Board of Directors

Mike Burton, Board Chair 

Mike was commissioned in the USAF in 1962 and spent the early years of his Air Force career in Special Operations. He was assigned to the 56th Air Commando Wing in Nakhon Phanom, Thailand in 1966 as the US was building up its bombing missions into Laos. The 56th was heavily involved in interdiction warfare against the Ho Chi Minh Trail that ran through Laos.
Following his active duty service, Mike went to graduate school and in 1977 began working with the Hmong refugees who were relocated to Portland, Oregon. Working with local governments, to help the refugees with housing, education and employment. Along with the local Hmong leadership, he helped establish the Immigration and Refugee Community Organization, which today serves over 25,000 immigrants and refugees from many countries, annually. Concerned about the negative impact that the US left in Laos, Mike first met with Legacies of War staff during a west coast tour made in 2004 and since that time hasn’t stopped working to remove the unexploded ordinances left behind in Laos.
Mike served in the Oregon Legislature for five terms and was elected as the Executive Officer for the Portland Metropolitan government serving from 1995-2003. Before retiring, his last position was as a vice provost at Portland State University.
“I saw the war in Laos both from the air and on the ground and am well acquainted with the destruction and misery that was created. The Laotian people were caught in a proxy war they did not want to fight. One of my responsibilities while assigned to the units that dropped those munitions, was to insure that the war was kept as a “secret”. Today, over fifty years later, the lethal remnants of the Secret War are no longer secret but are still killing innocent people. Legacies of War is in the vanguard to work  towards trying to  clear those UXOs and make Laos a safe and productive nation ; I am honored to serve on the Board.”

Kevin Pohmer, Vice Chair 

“As vice chair of this mission-driven organization, I hope to continue the amazing work that has been done over the last 17 years by many before me to raise awareness and increase funding to ensure that we can remove every last UXO in Laos, and allow Laotians to walk freely again without concerns for their safety and well-being.” 

In addition to his role as vice chair, Pohmer also serves as chair of the Fundraising Committee and the Innovation Committee, where his experience as an investor, advisor, and entrepreneur makes him well-suited to the task. He was a founding member and board member of Fintech71, a non-profit that helps accelerate fintech startups in the State of Ohio. Pohmer also served as the CEO of IXN, a cutting edge Insurtech, and Financial Guard, a leading digital wealth management startup that was acquired by Legg Mason.

“As a lifelong student and reader of history,” Pohmer stated, I have studied the impacts of wars and the aftermaths to societies. In some cases countries are rebuilt and in other cases countries are forgotten. Through my involvement as a board member of Legacies of War, I hope that I can raise awareness here in the U.S. and help make a positive impact within Laos, as it is a country whose citizens, a full generation later, are still feeling the impacts of war.”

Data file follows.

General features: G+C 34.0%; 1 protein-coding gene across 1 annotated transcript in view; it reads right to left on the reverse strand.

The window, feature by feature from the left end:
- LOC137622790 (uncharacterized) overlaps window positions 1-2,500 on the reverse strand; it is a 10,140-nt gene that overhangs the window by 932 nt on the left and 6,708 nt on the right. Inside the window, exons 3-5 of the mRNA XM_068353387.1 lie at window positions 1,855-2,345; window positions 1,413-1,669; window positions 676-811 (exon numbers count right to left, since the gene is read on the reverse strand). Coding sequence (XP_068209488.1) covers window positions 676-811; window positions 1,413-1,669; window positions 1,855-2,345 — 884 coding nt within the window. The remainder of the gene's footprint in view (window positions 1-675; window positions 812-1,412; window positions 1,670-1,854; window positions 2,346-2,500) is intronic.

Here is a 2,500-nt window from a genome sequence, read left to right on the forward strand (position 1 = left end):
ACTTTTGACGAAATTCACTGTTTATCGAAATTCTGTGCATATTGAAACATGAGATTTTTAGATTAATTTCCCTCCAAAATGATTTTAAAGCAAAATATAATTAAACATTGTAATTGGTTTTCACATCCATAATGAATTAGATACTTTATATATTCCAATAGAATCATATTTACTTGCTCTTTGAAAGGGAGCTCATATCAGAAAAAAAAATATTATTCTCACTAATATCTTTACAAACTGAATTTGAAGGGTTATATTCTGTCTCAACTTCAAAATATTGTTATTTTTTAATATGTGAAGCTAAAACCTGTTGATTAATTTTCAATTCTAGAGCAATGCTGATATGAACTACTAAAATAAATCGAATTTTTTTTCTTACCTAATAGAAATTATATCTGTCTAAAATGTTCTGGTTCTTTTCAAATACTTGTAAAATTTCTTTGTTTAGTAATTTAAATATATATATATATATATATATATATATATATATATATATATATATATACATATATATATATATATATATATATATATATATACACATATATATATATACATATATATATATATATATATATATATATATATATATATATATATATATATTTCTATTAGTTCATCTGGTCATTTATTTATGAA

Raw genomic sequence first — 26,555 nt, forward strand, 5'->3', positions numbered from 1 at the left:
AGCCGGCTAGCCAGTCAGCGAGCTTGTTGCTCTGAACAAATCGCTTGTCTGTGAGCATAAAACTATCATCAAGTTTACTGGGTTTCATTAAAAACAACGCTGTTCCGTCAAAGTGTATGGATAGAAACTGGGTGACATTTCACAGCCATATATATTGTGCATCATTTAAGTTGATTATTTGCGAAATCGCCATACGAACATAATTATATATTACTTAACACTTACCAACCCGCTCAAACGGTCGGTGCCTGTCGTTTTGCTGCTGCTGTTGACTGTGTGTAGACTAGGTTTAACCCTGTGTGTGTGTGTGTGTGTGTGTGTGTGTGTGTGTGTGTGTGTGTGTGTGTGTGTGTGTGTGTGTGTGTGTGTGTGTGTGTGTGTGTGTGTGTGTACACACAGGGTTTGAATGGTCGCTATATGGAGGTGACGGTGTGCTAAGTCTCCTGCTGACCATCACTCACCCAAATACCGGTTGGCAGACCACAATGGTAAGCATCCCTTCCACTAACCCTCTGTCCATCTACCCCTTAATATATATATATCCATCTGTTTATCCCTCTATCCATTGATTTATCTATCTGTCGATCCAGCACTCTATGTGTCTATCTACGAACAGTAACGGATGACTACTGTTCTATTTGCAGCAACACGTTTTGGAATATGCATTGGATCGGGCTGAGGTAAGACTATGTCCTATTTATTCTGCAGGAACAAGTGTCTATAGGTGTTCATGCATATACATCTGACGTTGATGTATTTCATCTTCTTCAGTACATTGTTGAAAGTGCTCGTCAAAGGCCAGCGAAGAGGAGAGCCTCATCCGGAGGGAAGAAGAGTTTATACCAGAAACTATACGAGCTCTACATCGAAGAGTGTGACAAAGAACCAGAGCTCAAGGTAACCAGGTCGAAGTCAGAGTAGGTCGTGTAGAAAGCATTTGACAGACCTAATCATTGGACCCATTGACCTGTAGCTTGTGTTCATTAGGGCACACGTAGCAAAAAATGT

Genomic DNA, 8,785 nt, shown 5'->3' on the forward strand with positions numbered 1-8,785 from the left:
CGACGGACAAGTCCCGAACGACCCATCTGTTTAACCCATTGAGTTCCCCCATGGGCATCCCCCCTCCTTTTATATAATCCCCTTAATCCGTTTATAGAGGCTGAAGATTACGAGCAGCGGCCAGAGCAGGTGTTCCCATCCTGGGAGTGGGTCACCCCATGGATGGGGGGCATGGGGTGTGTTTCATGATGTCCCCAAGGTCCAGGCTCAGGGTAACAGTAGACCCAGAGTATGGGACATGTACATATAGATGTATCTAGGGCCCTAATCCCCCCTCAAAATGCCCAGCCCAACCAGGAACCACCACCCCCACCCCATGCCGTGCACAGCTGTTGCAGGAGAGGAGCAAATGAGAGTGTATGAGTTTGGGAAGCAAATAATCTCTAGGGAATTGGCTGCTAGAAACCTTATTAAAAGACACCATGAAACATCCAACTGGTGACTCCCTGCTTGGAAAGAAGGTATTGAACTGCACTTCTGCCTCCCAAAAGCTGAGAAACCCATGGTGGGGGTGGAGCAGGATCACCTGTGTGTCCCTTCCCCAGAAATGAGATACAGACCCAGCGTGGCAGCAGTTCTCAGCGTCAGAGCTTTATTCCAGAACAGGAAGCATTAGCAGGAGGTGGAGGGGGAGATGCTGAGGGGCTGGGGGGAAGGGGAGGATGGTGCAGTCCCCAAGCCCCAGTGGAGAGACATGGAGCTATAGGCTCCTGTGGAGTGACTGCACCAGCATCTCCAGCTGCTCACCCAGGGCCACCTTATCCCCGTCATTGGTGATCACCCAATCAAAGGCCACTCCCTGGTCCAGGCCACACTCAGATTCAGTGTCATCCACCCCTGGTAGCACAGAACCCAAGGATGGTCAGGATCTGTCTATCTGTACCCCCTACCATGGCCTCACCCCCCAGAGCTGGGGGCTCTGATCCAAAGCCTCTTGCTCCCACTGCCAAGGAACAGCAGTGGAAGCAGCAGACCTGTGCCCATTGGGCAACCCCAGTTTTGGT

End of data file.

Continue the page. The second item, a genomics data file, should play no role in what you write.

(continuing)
Pohmer enjoys giving back to the central Ohio community. He has been an active guest speaker within Ohio State’s business school, Member of the Columbus Chamber of Commerce’s Small Business Council and Marketing Council, and youth coach of soccer, basketball and lacrosse within the Olentangy Youth Athletic League. Pohmer has a Bachelors of Arts in Philosophy, Politics, and Law from Binghamton University and a Masters of Business Administration from Ohio State University’s Fisher College of Business.

Ed Pagano, Secretary

Ed Pagano joined Akin Gump after serving in the Obama administration as Senate Liaison and Deputy Assistant to the President for Legislative Affairs. In this role, Ed was responsible for managing the Senate Legislative Affairs Office and charged with advancing the president’s legislative agenda and promoting his priorities on Capitol Hill.

Before joining the White House in 2012, Ed worked for nearly two decades with Sen. Patrick Leahy (D-VT), both for the senator’s office and the Senate Judiciary Committee, chaired by Sen. Leahy. This included serving as Sen. Leahy’s chief of staff, managing the senator’s offices in Washington and Vermont and overseeing the senator’s work on the Judiciary, Agriculture and Appropriations committees. During that time, he advised Sen. Leahy on legislation—such as the Leahy-Smith America Invents Act, the first major reform of the patent system in 60 years—and Supreme Court hearings and confirmations, including those of Justice Sotomayor and Justice Kagan.

Ed began his professional career as an associate at a large law firm before moving on to serve as a field director for the Clinton-Gore presidential campaign in 1992. During college, he played power forward for four years for the Vermont Catamounts basketball team. He remains active at the University of Vermont as a member of the board of trustees and through alumni and student engagement.